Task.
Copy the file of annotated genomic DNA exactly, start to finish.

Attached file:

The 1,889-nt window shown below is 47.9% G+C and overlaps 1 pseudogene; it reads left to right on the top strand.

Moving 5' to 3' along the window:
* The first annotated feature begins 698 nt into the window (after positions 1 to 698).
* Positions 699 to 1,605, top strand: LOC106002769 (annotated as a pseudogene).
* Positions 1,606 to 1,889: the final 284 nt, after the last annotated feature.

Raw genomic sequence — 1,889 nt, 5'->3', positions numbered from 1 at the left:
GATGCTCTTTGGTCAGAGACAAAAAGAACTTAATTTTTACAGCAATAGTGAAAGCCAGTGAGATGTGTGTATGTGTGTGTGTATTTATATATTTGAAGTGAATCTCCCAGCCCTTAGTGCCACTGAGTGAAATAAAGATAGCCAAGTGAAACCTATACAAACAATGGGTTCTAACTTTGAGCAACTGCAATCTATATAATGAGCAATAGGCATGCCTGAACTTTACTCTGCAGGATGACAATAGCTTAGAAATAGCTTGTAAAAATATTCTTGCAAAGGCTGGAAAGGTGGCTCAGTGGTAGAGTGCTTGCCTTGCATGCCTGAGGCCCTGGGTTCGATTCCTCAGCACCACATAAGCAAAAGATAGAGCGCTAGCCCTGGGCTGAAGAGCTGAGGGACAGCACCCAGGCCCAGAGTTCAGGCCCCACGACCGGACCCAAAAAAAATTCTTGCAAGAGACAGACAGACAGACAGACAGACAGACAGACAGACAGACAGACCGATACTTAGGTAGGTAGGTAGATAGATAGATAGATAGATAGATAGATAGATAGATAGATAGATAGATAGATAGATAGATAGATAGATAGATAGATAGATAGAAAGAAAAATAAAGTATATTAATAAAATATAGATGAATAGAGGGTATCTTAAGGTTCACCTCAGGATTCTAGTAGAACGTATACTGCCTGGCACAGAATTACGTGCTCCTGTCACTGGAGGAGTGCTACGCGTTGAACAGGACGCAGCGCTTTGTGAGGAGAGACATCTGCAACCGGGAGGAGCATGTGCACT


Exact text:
The 1,889-nt window shown below is 47.9% G+C and overlaps 1 pseudogene; it reads left to right on the top strand.

Moving 5' to 3' along the window:
* The first annotated feature begins 698 nt into the window (after positions 1 to 698).
* Positions 699 to 1,605, top strand: LOC106002769 (annotated as a pseudogene).
* Positions 1,606 to 1,889: the final 284 nt, after the last annotated feature.

Raw genomic sequence — 1,889 nt, 5'->3', positions numbered from 1 at the left:
GATGCTCTTTGGTCAGAGACAAAAAGAACTTAATTTTTACAGCAATAGTGAAAGCCAGTGAGATGTGTGTATGTGTGTGTGTATTTATATATTTGAAGTGAATCTCCCAGCCCTTAGTGCCACTGAGTGAAATAAAGATAGCCAAGTGAAACCTATACAAACAATGGGTTCTAACTTTGAGCAACTGCAATCTATATAATGAGCAATAGGCATGCCTGAACTTTACTCTGCAGGATGACAATAGCTTAGAAATAGCTTGTAAAAATATTCTTGCAAAGGCTGGAAAGGTGGCTCAGTGGTAGAGTGCTTGCCTTGCATGCCTGAGGCCCTGGGTTCGATTCCTCAGCACCACATAAGCAAAAGATAGAGCGCTAGCCCTGGGCTGAAGAGCTGAGGGACAGCACCCAGGCCCAGAGTTCAGGCCCCACGACCGGACCCAAAAAAAATTCTTGCAAGAGACAGACAGACAGACAGACAGACAGACAGACAGACAGACAGACCGATACTTAGGTAGGTAGGTAGATAGATAGATAGATAGATAGATAGATAGATAGATAGATAGATAGATAGATAGATAGATAGATAGATAGATAGATAGATAGAAAGAAAAATAAAGTATATTAATAAAATATAGATGAATAGAGGGTATCTTAAGGTTCACCTCAGGATTCTAGTAGAACGTATACTGCCTGGCACAGAATTACGTGCTCCTGTCACTGGAGGAGTGCTACGCGTTGAACAGGACGCAGCGCTTTGTGAGGAGAGACATCTGCAACCGGGAGGAGCATGTGCACT